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Free Exercise Clause: Online Services

A Note on Computer Assisted Legal Research

Consideration of computer assisted legal research tools (CALR) involves complex considerations based on the nature of litigation, budget of the practice, andpreferences of the researcher.  Naturally, the more specialized the claim, the more care and investment a litigant should take in the research process.  The three major CALRs are LexisNexis, Westlaw, and Bloomberg, though practitioners of religion clause claims should, for now, narrow the choice to Lexis and Westlaw due to Bloomberg’s emphasis on transactional practice less relevant to constitutional litigation.

Cost considerations of LexisNexis and Westlaw are highly contingent on the negotiation process, though fixed-costs prices for Westlaw PRO tend to be higher than LexisNexis. Bearing in mind the practice-specific considerations, religion clause litigants should weigh the following considerations.

(i) If claims tend to be state-specific, evaluate state resources unique to LexisNexis (e.g. MoBarCLE) with those unique to Westlaw (Missouri Practice Series).  A practitioner may decide based on preferences for one set of state secondary sources over the other.

(ii) If claims tend to be brought in federal courts, a practitioner may consider other unique features of the platform, such as the tab format or case summaries in LexisNexis, or KeyCite or folder features in Westlaw. 

(iii) Because the preeminent religion and law treatise is a product of Thomson Reuters, and thus offered in Westlaw, the weight likely favors a subscription to Westlaw. 

Journals & Think Tanks

In addition to public-interest resource, listed to the right, think tanks and academic institutions publish helpful resources for those litigating religious issues.  Prices vary. See also the list of research institutions on the opening page of this research guide.

Case Law

Advocacy & Public Interest

Online research is not limited to CALR libraries. Religious liberties issues have recently moved to the forefront of political controversy and public-interest advocacy.  As a result, there is much information, free and current, to be gleaned from think-tanks, advocacy groups, and other media outlets.  As long as a litigant carefully navigates this ideological and religious terrain, these resources can enhance the quality of research while lowering costs.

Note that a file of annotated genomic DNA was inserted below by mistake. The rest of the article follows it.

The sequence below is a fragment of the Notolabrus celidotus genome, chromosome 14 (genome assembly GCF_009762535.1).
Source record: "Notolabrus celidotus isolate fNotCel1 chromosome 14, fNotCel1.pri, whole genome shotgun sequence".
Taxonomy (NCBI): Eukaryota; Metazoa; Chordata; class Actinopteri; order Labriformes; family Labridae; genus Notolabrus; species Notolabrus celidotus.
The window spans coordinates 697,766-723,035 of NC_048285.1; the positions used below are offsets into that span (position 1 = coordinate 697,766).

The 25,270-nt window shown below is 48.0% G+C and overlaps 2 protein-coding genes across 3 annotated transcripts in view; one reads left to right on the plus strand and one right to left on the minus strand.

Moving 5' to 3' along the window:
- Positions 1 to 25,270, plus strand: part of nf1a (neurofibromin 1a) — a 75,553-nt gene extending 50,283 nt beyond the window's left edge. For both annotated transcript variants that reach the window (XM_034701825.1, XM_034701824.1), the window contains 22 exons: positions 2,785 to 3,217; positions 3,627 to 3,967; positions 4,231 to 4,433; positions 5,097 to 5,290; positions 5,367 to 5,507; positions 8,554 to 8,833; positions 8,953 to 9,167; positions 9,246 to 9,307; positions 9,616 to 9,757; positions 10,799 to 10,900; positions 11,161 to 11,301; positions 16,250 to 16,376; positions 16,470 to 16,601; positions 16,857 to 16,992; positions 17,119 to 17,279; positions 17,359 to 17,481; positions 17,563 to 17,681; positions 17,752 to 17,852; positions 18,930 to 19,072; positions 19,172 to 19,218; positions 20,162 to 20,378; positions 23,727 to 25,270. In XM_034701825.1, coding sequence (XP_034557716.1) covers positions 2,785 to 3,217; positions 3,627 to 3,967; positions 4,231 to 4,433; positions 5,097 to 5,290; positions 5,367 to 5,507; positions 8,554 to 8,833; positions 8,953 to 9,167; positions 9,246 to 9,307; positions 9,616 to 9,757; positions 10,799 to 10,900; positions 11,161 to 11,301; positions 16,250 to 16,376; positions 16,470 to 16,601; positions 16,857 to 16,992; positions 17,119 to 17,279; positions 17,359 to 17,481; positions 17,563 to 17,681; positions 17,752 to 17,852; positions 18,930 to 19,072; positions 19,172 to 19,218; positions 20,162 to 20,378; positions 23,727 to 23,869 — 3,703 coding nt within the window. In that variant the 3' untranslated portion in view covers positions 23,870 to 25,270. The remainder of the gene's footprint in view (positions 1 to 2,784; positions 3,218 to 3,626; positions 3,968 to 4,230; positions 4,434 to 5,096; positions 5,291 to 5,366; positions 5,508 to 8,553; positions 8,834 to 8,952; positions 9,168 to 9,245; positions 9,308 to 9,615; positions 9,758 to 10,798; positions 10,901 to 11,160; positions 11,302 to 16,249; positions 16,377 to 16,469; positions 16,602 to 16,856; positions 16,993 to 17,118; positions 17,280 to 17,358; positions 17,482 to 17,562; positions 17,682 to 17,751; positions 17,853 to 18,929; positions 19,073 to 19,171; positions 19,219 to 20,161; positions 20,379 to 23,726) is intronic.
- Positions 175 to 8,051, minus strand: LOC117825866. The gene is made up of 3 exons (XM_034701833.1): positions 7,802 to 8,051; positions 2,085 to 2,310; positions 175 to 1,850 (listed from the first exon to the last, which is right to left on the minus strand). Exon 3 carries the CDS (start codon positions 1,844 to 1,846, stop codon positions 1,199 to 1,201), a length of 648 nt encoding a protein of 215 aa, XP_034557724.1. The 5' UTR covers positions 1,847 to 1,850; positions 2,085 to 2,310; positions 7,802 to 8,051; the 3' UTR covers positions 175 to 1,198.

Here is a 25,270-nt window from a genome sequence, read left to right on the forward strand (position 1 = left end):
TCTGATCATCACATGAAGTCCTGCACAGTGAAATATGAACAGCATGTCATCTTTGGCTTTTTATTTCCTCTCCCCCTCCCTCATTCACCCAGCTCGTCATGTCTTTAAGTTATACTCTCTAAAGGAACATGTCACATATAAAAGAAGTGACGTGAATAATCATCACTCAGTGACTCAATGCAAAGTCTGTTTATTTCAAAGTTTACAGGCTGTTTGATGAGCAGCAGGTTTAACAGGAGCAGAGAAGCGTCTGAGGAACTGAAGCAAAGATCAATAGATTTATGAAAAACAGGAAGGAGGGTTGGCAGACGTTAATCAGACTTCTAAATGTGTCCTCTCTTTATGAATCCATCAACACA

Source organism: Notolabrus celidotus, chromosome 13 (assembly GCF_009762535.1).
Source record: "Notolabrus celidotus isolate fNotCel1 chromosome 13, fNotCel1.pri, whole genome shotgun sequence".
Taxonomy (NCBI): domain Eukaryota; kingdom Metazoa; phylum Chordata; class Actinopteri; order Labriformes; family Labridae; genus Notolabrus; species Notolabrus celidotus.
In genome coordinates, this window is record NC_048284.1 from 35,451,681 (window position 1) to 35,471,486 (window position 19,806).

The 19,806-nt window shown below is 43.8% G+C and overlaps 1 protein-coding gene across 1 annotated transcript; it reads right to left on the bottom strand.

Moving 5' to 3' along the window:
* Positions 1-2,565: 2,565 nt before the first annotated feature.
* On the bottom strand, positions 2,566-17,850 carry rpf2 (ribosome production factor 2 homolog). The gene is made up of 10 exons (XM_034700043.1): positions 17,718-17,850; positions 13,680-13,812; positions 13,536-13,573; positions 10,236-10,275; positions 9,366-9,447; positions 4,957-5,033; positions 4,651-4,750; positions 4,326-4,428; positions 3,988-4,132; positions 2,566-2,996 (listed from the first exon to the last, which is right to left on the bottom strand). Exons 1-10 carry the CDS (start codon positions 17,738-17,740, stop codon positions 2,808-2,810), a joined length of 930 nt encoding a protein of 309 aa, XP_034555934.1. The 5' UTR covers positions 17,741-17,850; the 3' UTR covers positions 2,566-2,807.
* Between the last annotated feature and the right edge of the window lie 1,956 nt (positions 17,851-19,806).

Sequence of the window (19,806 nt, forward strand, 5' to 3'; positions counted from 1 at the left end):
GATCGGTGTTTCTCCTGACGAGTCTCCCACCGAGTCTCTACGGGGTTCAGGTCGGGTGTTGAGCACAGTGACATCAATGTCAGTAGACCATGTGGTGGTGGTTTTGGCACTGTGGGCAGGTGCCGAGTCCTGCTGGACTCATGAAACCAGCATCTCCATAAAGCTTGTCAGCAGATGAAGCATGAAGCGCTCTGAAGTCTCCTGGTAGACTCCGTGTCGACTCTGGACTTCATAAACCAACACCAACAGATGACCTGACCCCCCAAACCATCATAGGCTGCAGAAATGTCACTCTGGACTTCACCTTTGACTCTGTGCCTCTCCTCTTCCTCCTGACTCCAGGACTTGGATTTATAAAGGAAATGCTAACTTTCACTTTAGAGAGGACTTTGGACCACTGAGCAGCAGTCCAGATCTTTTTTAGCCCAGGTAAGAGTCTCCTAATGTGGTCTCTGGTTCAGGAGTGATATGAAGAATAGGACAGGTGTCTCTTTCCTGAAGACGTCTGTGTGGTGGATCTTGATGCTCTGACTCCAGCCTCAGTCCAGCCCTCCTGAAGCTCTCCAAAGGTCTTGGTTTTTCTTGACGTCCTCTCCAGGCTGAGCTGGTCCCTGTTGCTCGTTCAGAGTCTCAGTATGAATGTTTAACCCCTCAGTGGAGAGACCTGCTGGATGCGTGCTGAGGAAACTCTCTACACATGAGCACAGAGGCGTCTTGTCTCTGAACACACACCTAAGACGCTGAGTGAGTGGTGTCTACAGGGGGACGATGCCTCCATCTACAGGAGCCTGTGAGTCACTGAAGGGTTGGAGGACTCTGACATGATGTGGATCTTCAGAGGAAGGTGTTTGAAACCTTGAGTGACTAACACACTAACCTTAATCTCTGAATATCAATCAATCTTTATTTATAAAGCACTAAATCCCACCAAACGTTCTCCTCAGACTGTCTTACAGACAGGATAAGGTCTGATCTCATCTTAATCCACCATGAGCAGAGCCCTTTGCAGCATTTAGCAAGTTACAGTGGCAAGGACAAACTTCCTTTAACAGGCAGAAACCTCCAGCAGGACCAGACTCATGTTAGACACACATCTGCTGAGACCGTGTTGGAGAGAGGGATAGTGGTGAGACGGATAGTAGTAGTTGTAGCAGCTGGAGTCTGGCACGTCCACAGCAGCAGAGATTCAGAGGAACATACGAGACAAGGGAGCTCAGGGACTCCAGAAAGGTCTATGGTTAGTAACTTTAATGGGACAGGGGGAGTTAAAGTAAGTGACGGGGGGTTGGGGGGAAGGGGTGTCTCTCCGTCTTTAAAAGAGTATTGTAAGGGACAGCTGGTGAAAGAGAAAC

Below is a list of advocacy groups, some religious, that seek to educate the public on religious liberty issues and support religion clause litigants.  Many groups like these routinely publish materials to educate the public on recent legal develops, and all those listed routinely submit briefs in religion clause cases. 

These briefs may be especially helpful in developing strong doctrinal arguments, especially if a litigant analyzes opposing briefs alongside each other.  For instance, in a case recently argued before the Court, Town of Greece v. Galloway, the Becket Fund for Religious Liberty (a Roman Catholic advocacy group often on the  accomodationist side of Free Exercise litigation) submitted a brief in support of the petitioners, while the Baptist Joint Committee for Religious Liberty (a Baptist advocacy group often on the separationist side of such litigation) offered a brief supporting the respondents.  A careful reading of both briefs of well-established advocates, together, provide keen insight into the most recent and effective legal arguments used in this type of litigation. 

Moreover, groups such as these are often happy to field questions from the public about legal issues or recent developments.  Email addresses and phone numbers are posted on their websites.  Listed below is the name of several prominent Free Exercise advocates and the self-description taken from their website.